Monday, October 5, 2009

Childhood

I'm taking a liberty with this post--I'm sharing something that isn't mine, and I hope that the person it belongs to won't mind. I'll keep it anonymous, at least. I am in an on-going on-line poetry discussion with a friend. I should also mention I had been nagging him about the importance of expressing feelings, which he said he does best through poetry. He wrote:

"The construction of this poem is a bit on the experimental side, but it seems the best answer I could come up with. Also, you seem to like to share facts about your childhood, so I thought I would too (I mean this sentence to be interpreted as it was constructed. In other words, there is no syntactical mistake)." Now the poem:

I used to like
to get up early
like little
children do
for life is
fresh
for the young
when I was
young no
more than eight.

Mom would
be up too
just as early.

We lived in
rental homes
while Dad
built houses
we would live in
for a while
then sell.

Escrow meant
change.

It rained
rained almost
every day then
but we would
explore
badger holes
in the soft
dirt
and find
awe in
the deepest
ponds.

Do you know
what
lives in the
forest by
my house?

Is it not beautiful? The dull ache is exquisite. My response:

"If writing poetry allows you to be in touch with your emotions, it is a good exercise for you. Reading your poetry, I can tell you feel something when you write, but I don't necessarily know what you're feeling because my experiences and emotions color my interpretation. So to me, this poem is melancholy. It conveys a dull pain, the general dreariness of constant rain, perhaps because something is missing. The pain might be worse if not for the active distraction of exploring badger holes and the awe found in the deepest ponds, but even these just ease the pain rather than bring happiness. But these are my feelings; I still don't know what your feelings are or to what degree they are like mine. Still, I think it is good that you write poetry, and I like to read it. Besides, you don't have to tell me your feelings, as I have no claim on them. It is presumptuous of me to ask your feelings because it assumes that you feel close enough to me or will choose to be close enough to me to share your feelings.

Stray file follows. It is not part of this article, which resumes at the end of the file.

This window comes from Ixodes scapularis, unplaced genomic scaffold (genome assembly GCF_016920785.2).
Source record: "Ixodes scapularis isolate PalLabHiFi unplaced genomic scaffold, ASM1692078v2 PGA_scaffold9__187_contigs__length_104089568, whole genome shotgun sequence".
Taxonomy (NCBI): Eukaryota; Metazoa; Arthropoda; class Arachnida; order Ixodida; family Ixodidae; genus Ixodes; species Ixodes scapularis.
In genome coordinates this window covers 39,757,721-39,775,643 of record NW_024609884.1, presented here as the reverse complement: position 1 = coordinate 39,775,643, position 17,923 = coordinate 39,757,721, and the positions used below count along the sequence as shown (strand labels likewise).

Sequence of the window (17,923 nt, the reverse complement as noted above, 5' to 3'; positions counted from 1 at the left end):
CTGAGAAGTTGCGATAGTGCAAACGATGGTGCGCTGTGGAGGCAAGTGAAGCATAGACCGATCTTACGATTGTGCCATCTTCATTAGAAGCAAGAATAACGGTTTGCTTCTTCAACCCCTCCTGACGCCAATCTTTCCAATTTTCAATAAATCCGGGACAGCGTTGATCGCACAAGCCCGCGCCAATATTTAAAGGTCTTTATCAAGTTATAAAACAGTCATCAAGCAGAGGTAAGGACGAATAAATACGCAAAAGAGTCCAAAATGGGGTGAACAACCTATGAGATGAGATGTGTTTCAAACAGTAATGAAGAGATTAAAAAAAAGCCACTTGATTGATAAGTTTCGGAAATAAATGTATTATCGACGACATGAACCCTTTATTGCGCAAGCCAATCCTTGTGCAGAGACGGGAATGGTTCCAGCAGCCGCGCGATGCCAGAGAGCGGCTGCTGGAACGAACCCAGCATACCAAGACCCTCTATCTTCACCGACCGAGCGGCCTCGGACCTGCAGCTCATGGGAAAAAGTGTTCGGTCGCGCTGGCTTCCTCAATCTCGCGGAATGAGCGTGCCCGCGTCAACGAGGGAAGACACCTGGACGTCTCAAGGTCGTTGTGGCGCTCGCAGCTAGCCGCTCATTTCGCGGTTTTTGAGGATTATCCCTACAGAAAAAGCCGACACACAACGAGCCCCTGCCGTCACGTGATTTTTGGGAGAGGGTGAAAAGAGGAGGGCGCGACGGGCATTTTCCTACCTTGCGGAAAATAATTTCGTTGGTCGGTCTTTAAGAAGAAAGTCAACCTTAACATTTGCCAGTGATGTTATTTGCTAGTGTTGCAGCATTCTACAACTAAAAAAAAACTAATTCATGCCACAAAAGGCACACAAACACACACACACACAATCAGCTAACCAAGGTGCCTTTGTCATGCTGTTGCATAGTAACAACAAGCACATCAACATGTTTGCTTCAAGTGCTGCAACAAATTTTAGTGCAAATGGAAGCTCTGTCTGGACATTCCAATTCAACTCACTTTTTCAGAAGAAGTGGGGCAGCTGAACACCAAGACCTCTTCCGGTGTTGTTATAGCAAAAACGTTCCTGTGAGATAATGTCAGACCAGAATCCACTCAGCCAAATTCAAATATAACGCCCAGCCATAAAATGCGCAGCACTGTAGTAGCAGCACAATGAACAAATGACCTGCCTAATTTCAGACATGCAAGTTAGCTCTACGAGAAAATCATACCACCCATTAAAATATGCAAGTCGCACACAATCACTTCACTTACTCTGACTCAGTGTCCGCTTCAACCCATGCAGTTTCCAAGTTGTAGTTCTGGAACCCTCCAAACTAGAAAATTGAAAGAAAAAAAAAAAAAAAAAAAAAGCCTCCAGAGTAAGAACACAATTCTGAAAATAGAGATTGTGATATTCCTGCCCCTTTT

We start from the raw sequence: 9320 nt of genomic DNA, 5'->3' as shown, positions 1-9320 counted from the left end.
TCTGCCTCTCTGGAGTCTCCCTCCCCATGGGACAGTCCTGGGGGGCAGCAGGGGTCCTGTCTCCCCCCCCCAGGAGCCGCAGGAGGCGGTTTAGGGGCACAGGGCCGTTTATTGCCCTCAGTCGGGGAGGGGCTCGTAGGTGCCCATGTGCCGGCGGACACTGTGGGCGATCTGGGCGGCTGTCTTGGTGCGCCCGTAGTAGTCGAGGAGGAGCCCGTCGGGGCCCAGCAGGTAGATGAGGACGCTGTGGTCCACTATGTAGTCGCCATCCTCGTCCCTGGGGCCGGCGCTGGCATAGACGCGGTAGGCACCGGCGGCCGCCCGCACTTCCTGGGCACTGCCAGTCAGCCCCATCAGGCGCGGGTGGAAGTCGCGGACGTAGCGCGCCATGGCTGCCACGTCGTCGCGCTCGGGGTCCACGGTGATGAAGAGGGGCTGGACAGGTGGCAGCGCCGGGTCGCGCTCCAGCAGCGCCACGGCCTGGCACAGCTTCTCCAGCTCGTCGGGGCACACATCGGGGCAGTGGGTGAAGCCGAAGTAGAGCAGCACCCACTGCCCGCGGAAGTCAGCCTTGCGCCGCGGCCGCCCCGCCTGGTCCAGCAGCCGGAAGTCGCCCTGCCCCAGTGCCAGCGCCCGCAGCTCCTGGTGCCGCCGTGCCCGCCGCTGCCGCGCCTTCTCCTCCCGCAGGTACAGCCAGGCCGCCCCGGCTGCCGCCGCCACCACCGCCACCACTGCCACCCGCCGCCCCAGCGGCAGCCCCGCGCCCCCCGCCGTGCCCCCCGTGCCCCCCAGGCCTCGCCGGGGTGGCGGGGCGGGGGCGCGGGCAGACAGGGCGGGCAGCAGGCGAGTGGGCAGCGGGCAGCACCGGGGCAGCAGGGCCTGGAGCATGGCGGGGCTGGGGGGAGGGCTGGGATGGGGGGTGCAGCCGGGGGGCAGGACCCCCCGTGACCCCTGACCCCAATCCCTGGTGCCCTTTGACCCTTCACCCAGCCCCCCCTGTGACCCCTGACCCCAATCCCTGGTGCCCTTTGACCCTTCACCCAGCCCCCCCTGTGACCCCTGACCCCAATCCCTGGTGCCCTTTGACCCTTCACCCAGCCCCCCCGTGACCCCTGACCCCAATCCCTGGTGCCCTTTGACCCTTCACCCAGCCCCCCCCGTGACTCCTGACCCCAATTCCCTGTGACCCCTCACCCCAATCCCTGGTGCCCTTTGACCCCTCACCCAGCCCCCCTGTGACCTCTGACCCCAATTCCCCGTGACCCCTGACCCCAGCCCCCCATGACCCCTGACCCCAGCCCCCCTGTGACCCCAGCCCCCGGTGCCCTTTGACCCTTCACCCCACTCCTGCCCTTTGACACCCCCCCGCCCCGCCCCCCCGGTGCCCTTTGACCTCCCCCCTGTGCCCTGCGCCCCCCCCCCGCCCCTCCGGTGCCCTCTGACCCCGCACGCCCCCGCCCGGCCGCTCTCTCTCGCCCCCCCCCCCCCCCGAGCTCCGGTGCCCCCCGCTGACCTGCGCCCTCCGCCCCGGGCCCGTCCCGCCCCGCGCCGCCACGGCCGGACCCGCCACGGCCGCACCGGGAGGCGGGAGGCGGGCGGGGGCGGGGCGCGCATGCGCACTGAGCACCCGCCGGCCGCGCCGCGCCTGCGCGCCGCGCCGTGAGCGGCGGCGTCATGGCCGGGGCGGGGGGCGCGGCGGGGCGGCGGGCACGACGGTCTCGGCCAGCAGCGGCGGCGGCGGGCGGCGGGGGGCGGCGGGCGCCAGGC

"I talk about my childhood a lot because it is my mental short-circuit. The past several years, I have been consumed in an effort to come to grips with the events of my childhood (almost all my memories are traumatic or leave a bitter taste, at the least) and figure out what my past means for my future. I want to raise children who are better than I--happier, emotionally and physically healthier--so I think a lot about what has been good and bad for me. I think that's normal. I also want to know how experiences similar to mine affect people with personalities different from my own and how different experiences shape people with similar personalities to mine. So I like to hear about other people's childhoods and families. Thanks for sharing."

I just felt like this needed to go on the blog. Is it strange that I feel inspired to write things on my blog?--not just creatively inspired but spiritually inspired sometimes.

And, for the Newt, I have to add: "What badgers?" Do you remember that? Sorry. Seven-year-old inside joke.

Current songs: Today is all about Radiohead's melancholy moaning.

3 comments:

Newt said...

Hahaha... I vaguely remember that. Did we write it on pieces of paper and randomly stick it into people's lockers?

p.s. my word verification is "nephi."

Newt said...

p.s. I meant to say this but got distracted by "What badgers?" I love the imagery of the poem.

Sad for a While said...

Isn't it lovely? And, yes, we did write it on papers and stick them in random lockers...in the social studies hallway where the freshman had their lockers, if I remember correctly.